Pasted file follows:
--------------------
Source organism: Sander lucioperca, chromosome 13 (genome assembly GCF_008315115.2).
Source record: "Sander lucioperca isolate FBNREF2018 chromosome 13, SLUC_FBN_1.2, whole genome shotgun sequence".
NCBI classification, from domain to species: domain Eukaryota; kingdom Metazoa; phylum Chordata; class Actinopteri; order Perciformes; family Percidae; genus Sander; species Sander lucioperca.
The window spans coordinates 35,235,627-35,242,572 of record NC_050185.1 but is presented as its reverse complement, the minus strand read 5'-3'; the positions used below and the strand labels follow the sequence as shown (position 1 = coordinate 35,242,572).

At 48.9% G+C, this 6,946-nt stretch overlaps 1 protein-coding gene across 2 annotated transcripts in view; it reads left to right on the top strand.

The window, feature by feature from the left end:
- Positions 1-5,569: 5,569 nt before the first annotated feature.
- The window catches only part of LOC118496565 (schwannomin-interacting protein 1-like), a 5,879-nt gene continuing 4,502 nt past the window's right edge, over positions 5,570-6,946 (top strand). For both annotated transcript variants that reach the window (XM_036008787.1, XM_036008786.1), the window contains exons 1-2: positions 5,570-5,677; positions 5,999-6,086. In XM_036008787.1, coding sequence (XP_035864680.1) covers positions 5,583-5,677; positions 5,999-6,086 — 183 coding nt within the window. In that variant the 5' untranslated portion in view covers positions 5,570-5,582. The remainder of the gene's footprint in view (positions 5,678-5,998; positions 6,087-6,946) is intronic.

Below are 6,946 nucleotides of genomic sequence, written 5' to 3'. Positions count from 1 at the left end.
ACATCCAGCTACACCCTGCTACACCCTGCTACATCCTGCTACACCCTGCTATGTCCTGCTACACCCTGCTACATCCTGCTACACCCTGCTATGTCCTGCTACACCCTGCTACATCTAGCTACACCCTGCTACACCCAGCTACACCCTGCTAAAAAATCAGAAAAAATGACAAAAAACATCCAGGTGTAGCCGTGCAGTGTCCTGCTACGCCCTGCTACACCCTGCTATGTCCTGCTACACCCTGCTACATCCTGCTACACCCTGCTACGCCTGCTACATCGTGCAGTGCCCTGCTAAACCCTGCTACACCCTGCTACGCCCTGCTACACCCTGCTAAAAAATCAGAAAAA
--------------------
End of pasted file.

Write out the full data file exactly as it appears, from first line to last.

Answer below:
Source organism: Sander lucioperca, chromosome 13 (genome assembly GCF_008315115.2).
Source record: "Sander lucioperca isolate FBNREF2018 chromosome 13, SLUC_FBN_1.2, whole genome shotgun sequence".
NCBI classification, from domain to species: domain Eukaryota; kingdom Metazoa; phylum Chordata; class Actinopteri; order Perciformes; family Percidae; genus Sander; species Sander lucioperca.
The window spans coordinates 35,235,627-35,242,572 of record NC_050185.1 but is presented as its reverse complement, the minus strand read 5'-3'; the positions used below and the strand labels follow the sequence as shown (position 1 = coordinate 35,242,572).

At 48.9% G+C, this 6,946-nt stretch overlaps 1 protein-coding gene across 2 annotated transcripts in view; it reads left to right on the top strand.

The window, feature by feature from the left end:
- Positions 1-5,569: 5,569 nt before the first annotated feature.
- The window catches only part of LOC118496565 (schwannomin-interacting protein 1-like), a 5,879-nt gene continuing 4,502 nt past the window's right edge, over positions 5,570-6,946 (top strand). For both annotated transcript variants that reach the window (XM_036008787.1, XM_036008786.1), the window contains exons 1-2: positions 5,570-5,677; positions 5,999-6,086. In XM_036008787.1, coding sequence (XP_035864680.1) covers positions 5,583-5,677; positions 5,999-6,086 — 183 coding nt within the window. In that variant the 5' untranslated portion in view covers positions 5,570-5,582. The remainder of the gene's footprint in view (positions 5,678-5,998; positions 6,087-6,946) is intronic.

Below are 6,946 nucleotides of genomic sequence, written 5' to 3'. Positions count from 1 at the left end.
ACATCCAGCTACACCCTGCTACACCCTGCTACATCCTGCTACACCCTGCTATGTCCTGCTACACCCTGCTACATCCTGCTACACCCTGCTATGTCCTGCTACACCCTGCTACATCTAGCTACACCCTGCTACACCCAGCTACACCCTGCTAAAAAATCAGAAAAAATGACAAAAAACATCCAGGTGTAGCCGTGCAGTGTCCTGCTACGCCCTGCTACACCCTGCTATGTCCTGCTACACCCTGCTACATCCTGCTACACCCTGCTACGCCTGCTACATCGTGCAGTGCCCTGCTAAACCCTGCTACACCCTGCTACGCCCTGCTACACCCTGCTAAAAAATCAGAAAAA